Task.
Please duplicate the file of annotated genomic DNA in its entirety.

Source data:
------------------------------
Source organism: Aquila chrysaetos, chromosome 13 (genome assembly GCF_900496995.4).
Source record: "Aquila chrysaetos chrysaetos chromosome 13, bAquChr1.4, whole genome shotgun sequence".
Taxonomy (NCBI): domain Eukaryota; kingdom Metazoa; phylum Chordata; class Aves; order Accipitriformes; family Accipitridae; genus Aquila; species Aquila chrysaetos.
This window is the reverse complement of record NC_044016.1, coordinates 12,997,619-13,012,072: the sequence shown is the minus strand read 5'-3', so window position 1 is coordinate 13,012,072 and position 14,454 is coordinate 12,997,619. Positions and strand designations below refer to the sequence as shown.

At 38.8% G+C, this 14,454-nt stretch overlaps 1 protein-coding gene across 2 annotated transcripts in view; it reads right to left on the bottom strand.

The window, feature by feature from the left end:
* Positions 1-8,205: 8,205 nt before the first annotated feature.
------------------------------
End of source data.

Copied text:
Source organism: Aquila chrysaetos, chromosome 13 (genome assembly GCF_900496995.4).
Source record: "Aquila chrysaetos chrysaetos chromosome 13, bAquChr1.4, whole genome shotgun sequence".
Taxonomy (NCBI): domain Eukaryota; kingdom Metazoa; phylum Chordata; class Aves; order Accipitriformes; family Accipitridae; genus Aquila; species Aquila chrysaetos.
This window is the reverse complement of record NC_044016.1, coordinates 12,997,619-13,012,072: the sequence shown is the minus strand read 5'-3', so window position 1 is coordinate 13,012,072 and position 14,454 is coordinate 12,997,619. Positions and strand designations below refer to the sequence as shown.

At 38.8% G+C, this 14,454-nt stretch overlaps 1 protein-coding gene across 2 annotated transcripts in view; it reads right to left on the bottom strand.

The window, feature by feature from the left end:
* Positions 1-8,205: 8,205 nt before the first annotated feature.